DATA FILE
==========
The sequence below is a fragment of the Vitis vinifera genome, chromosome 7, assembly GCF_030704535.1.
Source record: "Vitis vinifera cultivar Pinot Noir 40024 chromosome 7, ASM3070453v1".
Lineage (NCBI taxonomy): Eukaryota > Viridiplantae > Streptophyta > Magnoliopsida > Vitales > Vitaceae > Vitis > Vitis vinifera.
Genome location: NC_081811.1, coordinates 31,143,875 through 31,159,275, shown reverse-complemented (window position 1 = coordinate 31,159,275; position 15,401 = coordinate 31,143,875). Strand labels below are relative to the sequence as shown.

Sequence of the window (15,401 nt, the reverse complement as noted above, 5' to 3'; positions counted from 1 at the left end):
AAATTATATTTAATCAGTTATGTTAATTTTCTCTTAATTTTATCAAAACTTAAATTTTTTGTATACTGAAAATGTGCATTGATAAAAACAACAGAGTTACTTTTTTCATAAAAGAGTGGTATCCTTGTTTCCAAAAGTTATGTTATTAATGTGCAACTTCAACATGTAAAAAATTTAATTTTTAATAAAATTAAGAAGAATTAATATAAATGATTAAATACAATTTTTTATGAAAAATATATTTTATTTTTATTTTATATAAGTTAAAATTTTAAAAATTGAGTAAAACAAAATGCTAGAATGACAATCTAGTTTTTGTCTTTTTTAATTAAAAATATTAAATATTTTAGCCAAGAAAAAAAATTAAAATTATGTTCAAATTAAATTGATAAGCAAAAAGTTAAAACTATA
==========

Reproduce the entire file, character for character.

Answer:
The sequence below is a fragment of the Vitis vinifera genome, chromosome 7, assembly GCF_030704535.1.
Source record: "Vitis vinifera cultivar Pinot Noir 40024 chromosome 7, ASM3070453v1".
Lineage (NCBI taxonomy): Eukaryota > Viridiplantae > Streptophyta > Magnoliopsida > Vitales > Vitaceae > Vitis > Vitis vinifera.
Genome location: NC_081811.1, coordinates 31,143,875 through 31,159,275, shown reverse-complemented (window position 1 = coordinate 31,159,275; position 15,401 = coordinate 31,143,875). Strand labels below are relative to the sequence as shown.

Sequence of the window (15,401 nt, the reverse complement as noted above, 5' to 3'; positions counted from 1 at the left end):
AAATTATATTTAATCAGTTATGTTAATTTTCTCTTAATTTTATCAAAACTTAAATTTTTTGTATACTGAAAATGTGCATTGATAAAAACAACAGAGTTACTTTTTTCATAAAAGAGTGGTATCCTTGTTTCCAAAAGTTATGTTATTAATGTGCAACTTCAACATGTAAAAAATTTAATTTTTAATAAAATTAAGAAGAATTAATATAAATGATTAAATACAATTTTTTATGAAAAATATATTTTATTTTTATTTTATATAAGTTAAAATTTTAAAAATTGAGTAAAACAAAATGCTAGAATGACAATCTAGTTTTTGTCTTTTTTAATTAAAAATATTAAATATTTTAGCCAAGAAAAAAAATTAAAATTATGTTCAAATTAAATTGATAAGCAAAAAGTTAAAACTATA